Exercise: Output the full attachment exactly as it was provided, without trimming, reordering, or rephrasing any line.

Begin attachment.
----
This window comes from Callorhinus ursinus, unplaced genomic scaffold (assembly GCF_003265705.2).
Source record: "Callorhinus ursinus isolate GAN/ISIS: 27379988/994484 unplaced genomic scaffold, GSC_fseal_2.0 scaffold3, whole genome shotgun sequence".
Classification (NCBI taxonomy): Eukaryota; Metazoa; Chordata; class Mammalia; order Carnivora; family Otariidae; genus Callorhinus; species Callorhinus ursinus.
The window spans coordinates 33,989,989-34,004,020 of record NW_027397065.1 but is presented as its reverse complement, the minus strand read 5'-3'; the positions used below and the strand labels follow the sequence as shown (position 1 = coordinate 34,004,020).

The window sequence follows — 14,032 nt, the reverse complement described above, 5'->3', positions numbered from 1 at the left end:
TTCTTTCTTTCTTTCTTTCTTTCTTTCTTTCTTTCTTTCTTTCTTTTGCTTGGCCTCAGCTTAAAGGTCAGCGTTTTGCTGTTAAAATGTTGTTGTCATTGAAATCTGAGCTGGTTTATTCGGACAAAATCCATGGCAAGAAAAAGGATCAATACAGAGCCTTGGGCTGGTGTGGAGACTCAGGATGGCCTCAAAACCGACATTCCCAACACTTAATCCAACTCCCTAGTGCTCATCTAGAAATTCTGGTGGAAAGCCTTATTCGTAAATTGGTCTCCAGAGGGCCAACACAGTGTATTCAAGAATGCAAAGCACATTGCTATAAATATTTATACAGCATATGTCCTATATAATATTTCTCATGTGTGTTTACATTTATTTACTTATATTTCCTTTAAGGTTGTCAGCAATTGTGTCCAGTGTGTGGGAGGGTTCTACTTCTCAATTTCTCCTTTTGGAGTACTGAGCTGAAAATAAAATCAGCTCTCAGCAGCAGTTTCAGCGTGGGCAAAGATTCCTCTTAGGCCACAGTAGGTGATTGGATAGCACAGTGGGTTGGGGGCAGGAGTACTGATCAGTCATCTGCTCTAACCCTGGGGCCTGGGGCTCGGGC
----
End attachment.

This window comes from Callorhinus ursinus, unplaced genomic scaffold (assembly GCF_003265705.2).
Source record: "Callorhinus ursinus isolate GAN/ISIS: 27379988/994484 unplaced genomic scaffold, GSC_fseal_2.0 scaffold3, whole genome shotgun sequence".
Classification (NCBI taxonomy): Eukaryota; Metazoa; Chordata; class Mammalia; order Carnivora; family Otariidae; genus Callorhinus; species Callorhinus ursinus.
The window spans coordinates 33,989,989-34,004,020 of record NW_027397065.1 but is presented as its reverse complement, the minus strand read 5'-3'; the positions used below and the strand labels follow the sequence as shown (position 1 = coordinate 34,004,020).

The window sequence follows — 14,032 nt, the reverse complement described above, 5'->3', positions numbered from 1 at the left end:
TTCTTTCTTTCTTTCTTTCTTTCTTTCTTTCTTTCTTTCTTTCTTTTGCTTGGCCTCAGCTTAAAGGTCAGCGTTTTGCTGTTAAAATGTTGTTGTCATTGAAATCTGAGCTGGTTTATTCGGACAAAATCCATGGCAAGAAAAAGGATCAATACAGAGCCTTGGGCTGGTGTGGAGACTCAGGATGGCCTCAAAACCGACATTCCCAACACTTAATCCAACTCCCTAGTGCTCATCTAGAAATTCTGGTGGAAAGCCTTATTCGTAAATTGGTCTCCAGAGGGCCAACACAGTGTATTCAAGAATGCAAAGCACATTGCTATAAATATTTATACAGCATATGTCCTATATAATATTTCTCATGTGTGTTTACATTTATTTACTTATATTTCCTTTAAGGTTGTCAGCAATTGTGTCCAGTGTGTGGGAGGGTTCTACTTCTCAATTTCTCCTTTTGGAGTACTGAGCTGAAAATAAAATCAGCTCTCAGCAGCAGTTTCAGCGTGGGCAAAGATTCCTCTTAGGCCACAGTAGGTGATTGGATAGCACAGTGGGTTGGGGGCAGGAGTACTGATCAGTCATCTGCTCTAACCCTGGGGCCTGGGGCTCGGGC